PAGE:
Darmera peltata fading leaf
Darmera peltata fading leaf

I would like to think that Monty Don would be proud of my compost making abilities but deep down I know that he would despair at my complete lack of organisation and efficiency.  I have good intentions and even got a third compost bin this year with the plan to have an efficient and well organised system where one bin is turned into another thus aerating the compost and producing fine crumbly compost at the end.  However, as ever in my life it seems, my plans and what actually happened bear little in common.


It was all going well until the grand workshop plan come into being and as a result the back lawn was dug up.  This presented us with a large amount of turf and nowhere to really stack it.  Lo and behold an empty compost bin was just sitting there and before I knew it the bin was no longer empty but full of turf.  Because of this unexpected ‘harvest’ all the bins were full by mid summer and with my recent tidying up I have had to resort to using an old dustbin and also making extra piles of material as you can see above.


Emptying compost bins is way down the  list of jobs I want to do of a weekend but I realised on Saturday that I had done all the essential bulb planting and really I should sort the bins out before I created even more chaos.  Amazingly the compost bin full of turfs had completely rotted down into loam.  There were a handful of mossy bits but that is it.  So I spent Saturday afternoon spreading the loam around the borders as a kind of mulch.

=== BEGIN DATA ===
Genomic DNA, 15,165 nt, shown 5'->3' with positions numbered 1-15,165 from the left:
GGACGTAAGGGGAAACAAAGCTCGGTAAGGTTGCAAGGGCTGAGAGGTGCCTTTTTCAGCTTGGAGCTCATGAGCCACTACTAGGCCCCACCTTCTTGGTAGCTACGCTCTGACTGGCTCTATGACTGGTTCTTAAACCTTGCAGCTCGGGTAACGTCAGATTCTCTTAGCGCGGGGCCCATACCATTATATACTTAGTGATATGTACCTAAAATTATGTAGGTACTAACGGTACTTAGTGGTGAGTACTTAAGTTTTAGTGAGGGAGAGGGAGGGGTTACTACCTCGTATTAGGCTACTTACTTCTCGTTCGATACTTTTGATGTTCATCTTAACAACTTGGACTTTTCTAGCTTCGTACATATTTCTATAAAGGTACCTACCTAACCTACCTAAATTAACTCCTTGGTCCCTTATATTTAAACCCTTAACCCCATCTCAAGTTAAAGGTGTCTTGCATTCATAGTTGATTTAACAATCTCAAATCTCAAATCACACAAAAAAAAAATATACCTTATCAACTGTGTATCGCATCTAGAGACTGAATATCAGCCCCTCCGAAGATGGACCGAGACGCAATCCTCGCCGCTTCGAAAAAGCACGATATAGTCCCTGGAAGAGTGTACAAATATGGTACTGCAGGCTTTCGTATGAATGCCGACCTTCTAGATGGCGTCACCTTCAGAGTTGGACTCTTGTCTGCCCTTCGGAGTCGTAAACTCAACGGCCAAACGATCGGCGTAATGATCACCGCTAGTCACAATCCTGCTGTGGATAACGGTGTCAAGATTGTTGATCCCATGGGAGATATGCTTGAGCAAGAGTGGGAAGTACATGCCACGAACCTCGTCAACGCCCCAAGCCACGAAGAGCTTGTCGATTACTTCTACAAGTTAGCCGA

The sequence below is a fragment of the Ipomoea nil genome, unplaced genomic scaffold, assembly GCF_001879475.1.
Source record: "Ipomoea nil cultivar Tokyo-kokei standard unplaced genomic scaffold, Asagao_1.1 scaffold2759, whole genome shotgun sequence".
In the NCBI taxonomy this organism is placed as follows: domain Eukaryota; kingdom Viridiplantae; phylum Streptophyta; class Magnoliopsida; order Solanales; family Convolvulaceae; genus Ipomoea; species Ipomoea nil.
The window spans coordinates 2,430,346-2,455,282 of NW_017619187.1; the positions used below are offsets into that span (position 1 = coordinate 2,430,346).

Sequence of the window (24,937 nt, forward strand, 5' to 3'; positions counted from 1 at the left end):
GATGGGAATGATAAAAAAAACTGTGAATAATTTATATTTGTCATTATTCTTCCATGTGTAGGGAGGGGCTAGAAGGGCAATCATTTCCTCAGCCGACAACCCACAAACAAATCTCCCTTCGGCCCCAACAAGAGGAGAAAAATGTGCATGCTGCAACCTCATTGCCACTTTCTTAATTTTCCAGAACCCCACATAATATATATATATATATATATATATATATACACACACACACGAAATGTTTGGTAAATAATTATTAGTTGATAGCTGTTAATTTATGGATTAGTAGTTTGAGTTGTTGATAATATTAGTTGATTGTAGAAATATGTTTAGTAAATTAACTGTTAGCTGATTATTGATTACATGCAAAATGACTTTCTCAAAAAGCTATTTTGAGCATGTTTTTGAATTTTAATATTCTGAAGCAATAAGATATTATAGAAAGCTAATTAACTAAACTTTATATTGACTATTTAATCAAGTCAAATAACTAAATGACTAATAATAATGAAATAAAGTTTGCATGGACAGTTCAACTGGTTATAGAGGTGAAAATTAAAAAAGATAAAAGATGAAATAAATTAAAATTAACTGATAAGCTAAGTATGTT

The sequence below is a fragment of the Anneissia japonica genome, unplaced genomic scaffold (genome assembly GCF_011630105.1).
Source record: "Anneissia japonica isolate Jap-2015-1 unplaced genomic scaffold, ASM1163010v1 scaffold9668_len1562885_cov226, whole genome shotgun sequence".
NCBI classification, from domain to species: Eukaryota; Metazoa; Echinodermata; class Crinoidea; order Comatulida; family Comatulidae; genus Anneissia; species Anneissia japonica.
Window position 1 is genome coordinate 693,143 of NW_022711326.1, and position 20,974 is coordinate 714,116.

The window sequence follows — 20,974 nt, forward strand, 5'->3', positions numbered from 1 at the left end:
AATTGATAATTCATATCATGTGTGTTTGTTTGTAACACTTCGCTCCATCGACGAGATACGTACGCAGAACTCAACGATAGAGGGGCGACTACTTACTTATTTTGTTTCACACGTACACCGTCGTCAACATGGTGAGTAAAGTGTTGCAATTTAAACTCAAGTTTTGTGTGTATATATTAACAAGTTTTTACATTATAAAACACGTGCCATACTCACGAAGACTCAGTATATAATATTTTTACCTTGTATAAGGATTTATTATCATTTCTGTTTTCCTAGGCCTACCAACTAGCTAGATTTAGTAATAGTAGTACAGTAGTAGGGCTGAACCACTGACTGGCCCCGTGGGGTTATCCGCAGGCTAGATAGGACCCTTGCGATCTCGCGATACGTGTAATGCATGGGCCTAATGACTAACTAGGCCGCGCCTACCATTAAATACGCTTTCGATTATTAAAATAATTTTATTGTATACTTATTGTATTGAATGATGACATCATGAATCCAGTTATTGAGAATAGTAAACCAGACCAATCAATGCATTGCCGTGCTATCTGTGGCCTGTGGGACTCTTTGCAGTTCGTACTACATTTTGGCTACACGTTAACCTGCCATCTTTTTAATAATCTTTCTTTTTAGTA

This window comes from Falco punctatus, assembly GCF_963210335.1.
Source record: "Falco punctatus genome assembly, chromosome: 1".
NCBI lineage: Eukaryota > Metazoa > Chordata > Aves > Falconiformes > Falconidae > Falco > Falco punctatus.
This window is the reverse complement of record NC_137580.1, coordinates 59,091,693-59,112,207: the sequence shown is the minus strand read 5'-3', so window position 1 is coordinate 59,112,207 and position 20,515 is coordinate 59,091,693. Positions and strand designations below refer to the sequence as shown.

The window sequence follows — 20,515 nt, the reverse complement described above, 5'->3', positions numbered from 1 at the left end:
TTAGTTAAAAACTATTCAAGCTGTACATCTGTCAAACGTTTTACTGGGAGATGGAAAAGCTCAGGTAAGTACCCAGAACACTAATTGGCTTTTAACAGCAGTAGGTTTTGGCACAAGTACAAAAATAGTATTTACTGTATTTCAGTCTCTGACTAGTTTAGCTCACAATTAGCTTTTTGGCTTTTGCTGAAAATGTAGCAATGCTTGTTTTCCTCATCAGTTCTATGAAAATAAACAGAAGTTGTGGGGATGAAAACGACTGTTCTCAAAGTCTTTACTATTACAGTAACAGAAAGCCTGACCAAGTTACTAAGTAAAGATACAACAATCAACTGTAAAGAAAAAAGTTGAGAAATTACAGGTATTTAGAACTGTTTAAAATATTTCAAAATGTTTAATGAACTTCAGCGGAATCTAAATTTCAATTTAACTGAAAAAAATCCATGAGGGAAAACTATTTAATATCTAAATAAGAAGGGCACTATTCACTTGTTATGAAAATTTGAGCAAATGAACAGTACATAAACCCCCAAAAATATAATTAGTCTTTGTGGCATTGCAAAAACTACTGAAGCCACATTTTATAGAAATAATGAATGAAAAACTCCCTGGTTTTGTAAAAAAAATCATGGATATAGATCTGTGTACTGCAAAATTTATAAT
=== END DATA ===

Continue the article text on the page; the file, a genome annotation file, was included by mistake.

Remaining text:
The majority of it went on the back border by the top fence.  The slope is quite steep here and the soil is predominantly clay based so a struggle to dig.  I have a rhododendron I want to move here and then I went to develop this area, along with the other bits I have mentioned in recent weeks, for my growing collection of spring bulbs and woodland plants.  Hopefully the thick layer of loam will make this easier for me to do.

Crocus pulchellus 'Zephyr'
Crocus pulchellus ‘Zephyr’

Of course once I  had emptied the bin it was full again with the contents of the dustbin and the extra pile but at least there is some semblance of order – or so I tell myself.

I have spent the last week attending graduation ceremonies at work.  Part of my job is to look after the University’s VIP guests, escorting them to and from Worcester Cathedral.  It can be fascinating and I get to speak to some amazing people including this week a Noble prize winner, a Duke, an Earl and a medieval scholar.  But it can be quite exhausting making small talk, chasing after people, managing senior staff expectations not forgetting two late evenings after two dinners.  Therefore it was hardly surprising that when Sunday dawned grey and with biting winds I retreated inside.  It is strange at this time of year to only see the garden two days a week but I was thrilled to see the  buds on my Crocus pulchellus ‘Zephyr’ beginning to unfurl. My eldest also managed to source me a free supply of bark chip so hopefully next weekend, when I am less weary, I can mulch the front garden which is one of the few things I would really like to do before the really cold weather arrives.

I think from now until the New Year any jobs I do in the garden will be a bonus.